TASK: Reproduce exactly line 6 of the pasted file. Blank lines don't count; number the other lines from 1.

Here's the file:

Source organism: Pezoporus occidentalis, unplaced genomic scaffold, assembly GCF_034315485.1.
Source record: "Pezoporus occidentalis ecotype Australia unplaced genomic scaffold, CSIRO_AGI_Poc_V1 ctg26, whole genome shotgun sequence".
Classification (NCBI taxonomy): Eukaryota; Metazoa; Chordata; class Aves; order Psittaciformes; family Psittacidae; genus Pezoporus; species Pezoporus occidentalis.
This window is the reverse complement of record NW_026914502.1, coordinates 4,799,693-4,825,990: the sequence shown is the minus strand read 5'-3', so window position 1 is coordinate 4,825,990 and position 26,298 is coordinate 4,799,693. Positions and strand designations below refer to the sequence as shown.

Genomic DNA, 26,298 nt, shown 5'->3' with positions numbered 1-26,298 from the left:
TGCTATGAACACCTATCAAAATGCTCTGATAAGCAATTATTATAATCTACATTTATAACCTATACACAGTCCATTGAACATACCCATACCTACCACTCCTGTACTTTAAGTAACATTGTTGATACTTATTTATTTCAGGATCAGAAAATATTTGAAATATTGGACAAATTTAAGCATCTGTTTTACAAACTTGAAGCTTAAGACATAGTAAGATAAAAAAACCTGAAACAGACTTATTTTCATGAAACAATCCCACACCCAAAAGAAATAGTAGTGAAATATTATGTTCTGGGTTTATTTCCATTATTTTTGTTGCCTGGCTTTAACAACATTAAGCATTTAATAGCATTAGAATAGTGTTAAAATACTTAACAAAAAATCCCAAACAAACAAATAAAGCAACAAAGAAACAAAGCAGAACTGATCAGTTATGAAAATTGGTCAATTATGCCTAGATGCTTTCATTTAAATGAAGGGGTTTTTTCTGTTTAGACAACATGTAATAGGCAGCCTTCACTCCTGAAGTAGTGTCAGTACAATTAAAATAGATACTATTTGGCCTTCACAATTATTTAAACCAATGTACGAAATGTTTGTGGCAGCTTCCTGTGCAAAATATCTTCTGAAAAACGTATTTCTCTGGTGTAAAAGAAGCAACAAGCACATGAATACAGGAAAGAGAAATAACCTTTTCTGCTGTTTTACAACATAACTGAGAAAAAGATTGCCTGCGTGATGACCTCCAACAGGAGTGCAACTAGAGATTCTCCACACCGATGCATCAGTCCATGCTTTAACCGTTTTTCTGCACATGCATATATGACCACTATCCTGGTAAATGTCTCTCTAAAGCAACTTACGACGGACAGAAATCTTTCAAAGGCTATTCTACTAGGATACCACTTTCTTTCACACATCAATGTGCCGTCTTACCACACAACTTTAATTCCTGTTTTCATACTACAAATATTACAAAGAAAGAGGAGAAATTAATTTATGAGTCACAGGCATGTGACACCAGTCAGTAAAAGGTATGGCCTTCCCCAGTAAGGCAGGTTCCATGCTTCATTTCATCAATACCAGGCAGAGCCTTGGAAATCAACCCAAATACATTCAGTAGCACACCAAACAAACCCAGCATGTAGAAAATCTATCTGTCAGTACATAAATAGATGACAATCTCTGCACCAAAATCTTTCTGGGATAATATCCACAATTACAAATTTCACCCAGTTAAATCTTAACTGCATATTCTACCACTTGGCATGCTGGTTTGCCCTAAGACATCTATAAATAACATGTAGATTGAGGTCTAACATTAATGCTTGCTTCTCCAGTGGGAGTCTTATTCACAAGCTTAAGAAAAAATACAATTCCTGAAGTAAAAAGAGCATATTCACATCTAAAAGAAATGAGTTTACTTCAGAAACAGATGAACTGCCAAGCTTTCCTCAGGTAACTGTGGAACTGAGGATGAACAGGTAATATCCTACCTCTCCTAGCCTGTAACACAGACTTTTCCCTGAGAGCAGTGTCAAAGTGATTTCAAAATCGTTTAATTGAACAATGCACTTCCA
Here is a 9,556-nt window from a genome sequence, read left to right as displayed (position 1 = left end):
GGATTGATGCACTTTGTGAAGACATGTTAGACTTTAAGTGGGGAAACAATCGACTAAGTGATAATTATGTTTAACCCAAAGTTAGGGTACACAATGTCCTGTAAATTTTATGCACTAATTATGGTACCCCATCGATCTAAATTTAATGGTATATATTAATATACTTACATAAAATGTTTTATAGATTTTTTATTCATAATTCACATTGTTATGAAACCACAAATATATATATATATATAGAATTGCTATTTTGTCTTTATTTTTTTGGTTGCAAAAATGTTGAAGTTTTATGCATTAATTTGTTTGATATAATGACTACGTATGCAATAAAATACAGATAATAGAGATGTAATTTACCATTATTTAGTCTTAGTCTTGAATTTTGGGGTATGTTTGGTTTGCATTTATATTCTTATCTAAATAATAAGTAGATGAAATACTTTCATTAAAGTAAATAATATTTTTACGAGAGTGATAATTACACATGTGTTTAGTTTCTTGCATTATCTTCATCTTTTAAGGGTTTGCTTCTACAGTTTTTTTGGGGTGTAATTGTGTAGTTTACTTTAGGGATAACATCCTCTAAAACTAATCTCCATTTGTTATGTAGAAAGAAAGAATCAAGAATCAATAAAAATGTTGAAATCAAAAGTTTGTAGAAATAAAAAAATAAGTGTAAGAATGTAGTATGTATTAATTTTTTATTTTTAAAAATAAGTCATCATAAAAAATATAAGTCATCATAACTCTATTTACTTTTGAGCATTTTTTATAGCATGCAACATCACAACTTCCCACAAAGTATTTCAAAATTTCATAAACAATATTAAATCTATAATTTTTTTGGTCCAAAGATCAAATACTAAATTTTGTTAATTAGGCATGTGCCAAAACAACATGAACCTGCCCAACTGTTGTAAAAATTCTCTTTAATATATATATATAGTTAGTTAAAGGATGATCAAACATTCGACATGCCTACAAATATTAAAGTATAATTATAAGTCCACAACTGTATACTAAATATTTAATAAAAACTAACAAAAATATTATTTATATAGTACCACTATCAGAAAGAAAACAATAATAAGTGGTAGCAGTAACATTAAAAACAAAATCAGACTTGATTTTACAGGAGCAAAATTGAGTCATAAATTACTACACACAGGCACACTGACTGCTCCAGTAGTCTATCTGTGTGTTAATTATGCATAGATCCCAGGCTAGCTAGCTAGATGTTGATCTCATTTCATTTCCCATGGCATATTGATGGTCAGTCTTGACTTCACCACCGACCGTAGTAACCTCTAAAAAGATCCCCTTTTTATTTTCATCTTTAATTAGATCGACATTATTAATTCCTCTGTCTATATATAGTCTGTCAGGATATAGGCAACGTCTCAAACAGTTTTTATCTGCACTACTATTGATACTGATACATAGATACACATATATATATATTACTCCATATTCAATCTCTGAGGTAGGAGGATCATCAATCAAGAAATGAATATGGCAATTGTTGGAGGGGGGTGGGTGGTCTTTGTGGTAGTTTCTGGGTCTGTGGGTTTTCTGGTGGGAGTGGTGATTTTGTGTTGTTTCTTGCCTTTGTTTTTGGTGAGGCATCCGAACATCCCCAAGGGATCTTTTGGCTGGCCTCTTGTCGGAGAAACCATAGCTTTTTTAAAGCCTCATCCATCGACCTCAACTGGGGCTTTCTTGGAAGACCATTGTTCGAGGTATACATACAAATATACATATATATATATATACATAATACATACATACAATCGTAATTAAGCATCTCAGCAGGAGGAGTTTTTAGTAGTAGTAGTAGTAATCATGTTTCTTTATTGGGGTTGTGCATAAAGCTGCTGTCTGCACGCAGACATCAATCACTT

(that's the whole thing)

TGCTATGAACACCTATCAAAATGCTCTGATAAGCAATTATTATAATCTACATTTATAACCTATACACAGTCCATTGAACATACCCATACCTACCACTCCTGTACTTTAAGTAACATTGTTGATACTTATTTATTTCAGGATCAGAAAATATTTGAAATATTGGACAAATTTAAGCATCTGTTTTACAAACTTGAAGCTTAAGACATAGTAAGATAAAAAAACCTGAAACAGACTTATTTTCATGAAACAATCCCACACCCAAAAGAAATAGTAGTGAAATATTATGTTCTGGGTTTATTTCCATTATTTTTGTTGCCTGGCTTTAACAACATTAAGCATTTAATAGCATTAGAATAGTGTTAAAATACTTAACAAAAAATCCCAAACAAACAAATAAAGCAACAAAGAAACAAAGCAGAACTGATCAGTTATGAAAATTGGTCAATTATGCCTAGATGCTTTCATTTAAATGAAGGGGTTTTTTCTGTTTAGACAACATGTAATAGGCAGCCTTCACTCCTGAAGTAGTGTCAGTACAATTAAAATAGATACTATTTGGCCTTCACAATTATTTAAACCAATGTACGAAATGTTTGTGGCAGCTTCCTGTGCAAAATATCTTCTGAAAAACGTATTTCTCTGGTGTAAAAGAAGCAACAAGCACATGAATACAGGAAAGAGAAATAACCTTTTCTGCTGTTTTACAACATAACTGAGAAAAAGATTGCCTGCGTGATGACCTCCAACAGGAGTGCAACTAGAGATTCTCCACACCGATGCATCAGTCCATGCTTTAACCGTTTTTCTGCACATGCATATATGACCACTATCCTGGTAAATGTCTCTCTAAAGCAACTTACGACGGACAGAAATCTTTCAAAGGCTATTCTACTAGGATACCACTTTCTTTCACACATCAATGTGCCGTCTTACCACACAACTTTAATTCCTGTTTTCATACTACAAATATTACAAAGAAAGAGGAGAAATTAATTTATGAGTCACAGGCATGTGACACCAGTCAGTAAAAGGTATGGCCTTCCCCAGTAAGGCAGGTTCCATGCTTCATTTCATCAATACCAGGCAGAGCCTTGGAAATCAACCCAAATACATTCAGTAGCACACCAAACAAACCCAGCATGTAGAAAATCTATCTGTCAGTACATAAATAGATGACAATCTCTGCACCAAAATCTTTCTGGGATAATATCCACAATTACAAATTTCACCCAGTTAAATCTTAACTGCATATTCTACCACTTGGCATGCTGGTTTGCCCTAAGACATCTATAAATAACATGTAGATTGAGGTCTAACATTAATGCTTGCTTCTCCAGTGGGAGTCTTATTCACAAGCTTAAGAAAAAATACAATTCCTGAAGTAAAAAGAGCATATTCACATCTAAAAGAAATGAGTTTACTTCAGAAACAGATGAACTGCCAAGCTTTCCTCAGGTAACTGTGGAACTGAGGATGAACAGGTAATATCCTACCTCTCCTAGCCTGTAACACAGACTTTTCCCTGAGAGCAGTGTCAAAGTGATTTCAAAATCGTTTAATTGAACAATGCACTTCCA